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Mackie Messer: Hard To Translate

  1. Mar 1, 2006 #1
    When I was in college I had a recording of The ThreePenny Opera, the well known Broadway/English translation by Marc Blitzstein, and some kids from Germany who'd heard it complained that it was a poor translation: the original was much down and dirtier, more crude and gritty.

    Every once in a while since then I toy with trying to make a "faithful" translation of it. I've never gotten farther than working on the famous "Mack The Knife", though, because that song alone presents so many problems that it is easy to see why Blitzstein didn't so much translate it as "adapt" it into English.

    Here's the first stanza in German:

    Und der Haifisch
    der hat Zahne
    und die tragt er
    im Gesicht
    und MacHeath der
    hat ein Messer
    doch das Messer
    sieht man nicht

    Literally, without trying to rhyme, that translates:

    And the shark
    it has teeth
    and it wears them
    in it's face
    and MacHeath, he
    has a knife
    but the knife
    no one sees.

    So, Blitzstein pulls out the stops and we get:

    "Oh, the shark has
    pretty teeth, dear
    and he shows them
    pearly white.
    Just a jacknife
    Has Macheath, dear,
    and he keeps it
    out of sight."

    That's a good lyric, for sure, but it's quite embellished from the original. He's pretty much rewritten the poem as far as its poetry goes.

    Trying to stick only to the information in the original the very best I've been able to come up with still requires inserting adjectives that aren't in the original just to make it scan right for the music:

    And a shark has
    lots of sharp teeth
    wears them up front
    in his face,
    but though MacHeath
    has a sharp knife
    you won't see it

    I'm wondering if anyone else can see to a simple translation that doesn't require modifying the teeth and knife with adjectives, or adding much of anything for that matter.
  2. jcsd
  3. Mar 1, 2006 #2
    Now I wish I had my Sinatra and Bobby Darin CDs with me.
  4. Mar 1, 2006 #3
    They both used the Blitzstein.
  5. Mar 1, 2006 #4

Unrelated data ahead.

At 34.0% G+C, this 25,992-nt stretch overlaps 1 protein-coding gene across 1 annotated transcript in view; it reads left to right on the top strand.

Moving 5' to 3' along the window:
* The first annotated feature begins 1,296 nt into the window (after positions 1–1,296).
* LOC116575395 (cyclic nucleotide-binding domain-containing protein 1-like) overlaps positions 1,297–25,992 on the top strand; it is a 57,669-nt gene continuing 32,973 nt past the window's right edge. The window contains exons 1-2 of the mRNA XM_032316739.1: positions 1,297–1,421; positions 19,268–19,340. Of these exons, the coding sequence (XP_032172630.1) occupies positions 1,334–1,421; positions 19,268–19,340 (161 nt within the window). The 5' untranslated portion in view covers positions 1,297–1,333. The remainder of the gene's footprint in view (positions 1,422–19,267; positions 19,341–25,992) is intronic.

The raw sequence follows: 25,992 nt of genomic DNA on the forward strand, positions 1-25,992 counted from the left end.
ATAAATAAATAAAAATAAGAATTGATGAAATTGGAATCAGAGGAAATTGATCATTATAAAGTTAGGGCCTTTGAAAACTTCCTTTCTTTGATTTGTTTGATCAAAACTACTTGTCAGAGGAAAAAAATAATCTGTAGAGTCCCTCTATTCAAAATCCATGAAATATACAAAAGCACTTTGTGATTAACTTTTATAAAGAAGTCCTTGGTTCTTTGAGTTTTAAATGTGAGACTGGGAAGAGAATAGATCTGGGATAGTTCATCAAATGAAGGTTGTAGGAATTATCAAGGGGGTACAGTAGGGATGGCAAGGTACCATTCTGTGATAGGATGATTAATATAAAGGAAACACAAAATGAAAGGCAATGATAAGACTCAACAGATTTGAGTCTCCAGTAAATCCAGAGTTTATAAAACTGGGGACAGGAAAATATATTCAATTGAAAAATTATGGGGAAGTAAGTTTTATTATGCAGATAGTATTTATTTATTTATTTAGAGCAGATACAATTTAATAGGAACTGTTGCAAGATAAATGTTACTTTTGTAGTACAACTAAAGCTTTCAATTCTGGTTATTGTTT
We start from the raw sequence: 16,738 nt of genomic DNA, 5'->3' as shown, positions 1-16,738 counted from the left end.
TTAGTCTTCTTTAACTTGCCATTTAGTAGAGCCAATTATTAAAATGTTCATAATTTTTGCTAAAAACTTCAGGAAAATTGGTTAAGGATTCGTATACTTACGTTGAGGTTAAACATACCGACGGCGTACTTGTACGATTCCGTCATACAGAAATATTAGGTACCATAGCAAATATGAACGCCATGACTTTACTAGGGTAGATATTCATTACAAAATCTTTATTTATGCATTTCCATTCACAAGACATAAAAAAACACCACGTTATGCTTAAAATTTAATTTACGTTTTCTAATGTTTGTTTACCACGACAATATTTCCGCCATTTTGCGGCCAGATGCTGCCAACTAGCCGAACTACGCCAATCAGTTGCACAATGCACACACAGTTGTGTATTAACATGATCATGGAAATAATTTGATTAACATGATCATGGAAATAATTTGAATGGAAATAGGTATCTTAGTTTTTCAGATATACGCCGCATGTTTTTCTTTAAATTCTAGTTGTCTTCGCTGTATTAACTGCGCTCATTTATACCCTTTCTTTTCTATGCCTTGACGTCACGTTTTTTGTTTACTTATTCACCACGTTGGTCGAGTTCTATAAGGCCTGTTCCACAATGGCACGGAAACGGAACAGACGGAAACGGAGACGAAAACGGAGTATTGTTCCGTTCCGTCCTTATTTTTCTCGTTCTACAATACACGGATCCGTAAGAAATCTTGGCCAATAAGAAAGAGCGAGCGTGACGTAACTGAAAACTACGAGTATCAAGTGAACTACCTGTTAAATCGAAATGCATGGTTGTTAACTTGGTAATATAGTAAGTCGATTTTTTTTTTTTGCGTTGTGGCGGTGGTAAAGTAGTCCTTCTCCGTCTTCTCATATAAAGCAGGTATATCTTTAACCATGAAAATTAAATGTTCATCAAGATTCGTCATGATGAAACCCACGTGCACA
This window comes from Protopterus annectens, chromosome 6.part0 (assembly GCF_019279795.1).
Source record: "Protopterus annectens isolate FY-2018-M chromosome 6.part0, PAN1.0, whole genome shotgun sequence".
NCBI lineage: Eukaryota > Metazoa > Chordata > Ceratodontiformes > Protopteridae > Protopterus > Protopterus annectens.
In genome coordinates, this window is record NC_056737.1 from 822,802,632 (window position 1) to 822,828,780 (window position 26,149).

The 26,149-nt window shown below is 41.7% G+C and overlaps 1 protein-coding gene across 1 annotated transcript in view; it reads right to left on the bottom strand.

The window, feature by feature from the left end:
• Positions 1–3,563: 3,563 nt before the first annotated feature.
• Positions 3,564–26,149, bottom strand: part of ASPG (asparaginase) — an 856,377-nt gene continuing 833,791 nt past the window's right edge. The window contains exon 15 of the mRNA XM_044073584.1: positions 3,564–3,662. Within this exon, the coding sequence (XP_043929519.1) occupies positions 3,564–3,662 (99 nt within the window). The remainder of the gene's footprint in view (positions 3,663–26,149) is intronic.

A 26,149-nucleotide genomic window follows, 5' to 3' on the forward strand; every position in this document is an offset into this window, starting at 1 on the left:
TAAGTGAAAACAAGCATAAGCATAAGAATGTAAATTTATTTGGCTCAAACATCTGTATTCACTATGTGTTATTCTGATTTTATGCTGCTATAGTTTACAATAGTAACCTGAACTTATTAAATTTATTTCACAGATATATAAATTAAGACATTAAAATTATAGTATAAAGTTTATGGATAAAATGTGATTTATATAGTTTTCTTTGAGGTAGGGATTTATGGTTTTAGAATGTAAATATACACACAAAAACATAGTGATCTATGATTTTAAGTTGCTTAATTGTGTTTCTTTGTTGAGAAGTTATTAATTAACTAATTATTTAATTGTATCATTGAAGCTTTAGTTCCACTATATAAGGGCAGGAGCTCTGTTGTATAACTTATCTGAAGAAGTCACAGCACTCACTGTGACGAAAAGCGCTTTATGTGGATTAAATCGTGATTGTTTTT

OK, I had an inspiration after I posted and got a version that doesn't modify the teeth or knife:

    And the shark has
    teeth you can't miss
    wears them up front
    in his face
    Yes, and Macheath
    has a knife, but
    you won't see it
  6. Mar 1, 2006 #5


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    The Bobby Darin Version:

    Oh, the shark, babe, has such teeth, dear
    And it shows them pearly white
    Just a jackknife has old MacHeath, babe
    And he keeps it … ah … out of sight.

    Ya know when that shark bites, with his teeth, babe
    Scarlet billows start to spread
    Fancy gloves, though, wears old MacHeath, babe
    So there’s nevah, nevah a trace of red.

    Now on the sidewalk … uuh, huh … whoo … sunny mornin’ … uuh, huh
    Lies a body just oozin' life … eeek!
    And someone’s sneakin' ‘round the corner
    Could that someone be Mack the Knife?

    A-there's a tugboat … huh, huh, huh … down by the river don’tcha know
    Where a cement bag’s just a'droopin' on down
    Oh, that cement is just, it's there for the weight, dear
    Five'll get ya ten old Macky’s back in town.

    Now, d'ja hear ‘bout Louie Miller? He disappeared, babe
    After drawin' out all his hard-earned cash
    And now MacHeath spends just like a sailor
    Could it be our boy's done somethin' rash?

    Now … Jenny Diver … ho, ho … yeah … Sukey Tawdry
    Ooh … Miss Lotte Lenya and old Lucy Brown
    Oh, the line forms on the right, babe
    Now that Macky’s back in town.

    Aah … I said Jenny Diver … whoa … Sukey Tawdry
    Look out to Miss Lotte Lenya and old Lucy Brown
    Yes, that line forms on the right, babe
    Now that Macky’s back in town …

    Look out … old Macky is back!!

  7. Mar 1, 2006 #6
    Original German:

    An der Themses
    grunen wasser
    fallen plotzlich
    leute um
    Es ist weder Pest noch Cholera
    doch es heist
    MacHeath geht um.

    My tentative translation:

    There's a rash of
    floating bodies
    in the waters
    of the Themes
    Not the plague
    or other sickness
    It's Macheath's means
    to an end.
  8. Mar 1, 2006 #7


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    Interesting, changed quite a bit.
  9. Mar 1, 2006 #8
    Original German:

    Und Schmul meier
    bleibt verschwunden
    und so mancher
    reiche Mann
    und sein geld hat
    Mackie Messer
    dem man nichts
    beweisen kann.


    And Schmul Meier
    who's still missing
    was a very
    wealthy man
    Mack the knife now
    has his money.
    Try and prove it!
    No one can.
    Last edited: Mar 1, 2006
  10. Mar 1, 2006 #9
    Trouble is, I'm not even sure I've understood the German properly on that verse. There is no tugboat or cement, though.
  11. Mar 1, 2006 #10


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    Changing Shmul Meier to Louie Miller masks the ding at anti-semitism in the original
  12. Mar 1, 2006 #11
    You're right. I was thinking at first that he changed it because "Shmul" is just too weird to American ears, but if that were Blitzstein's concern he could have just changed it to "Sol" or even "Joe" Meier.
  13. Mar 1, 2006 #12
    I know. I just have a craving to listen to it now.
  14. Mar 1, 2006 #13


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    I like Louie Armstrong's version better.:approve:
  15. Mar 1, 2006 #14
    I actually don't care for Sinatra's version much. Especially this part...
  16. Mar 2, 2006 #15
    Original Blitzstein verse:

    Sukey Tawdry, Jenny Diver,
    Polly Peachum, Lucy Brown
    Oh, the line forms on the right, dear
    Now that Mackie's back in town.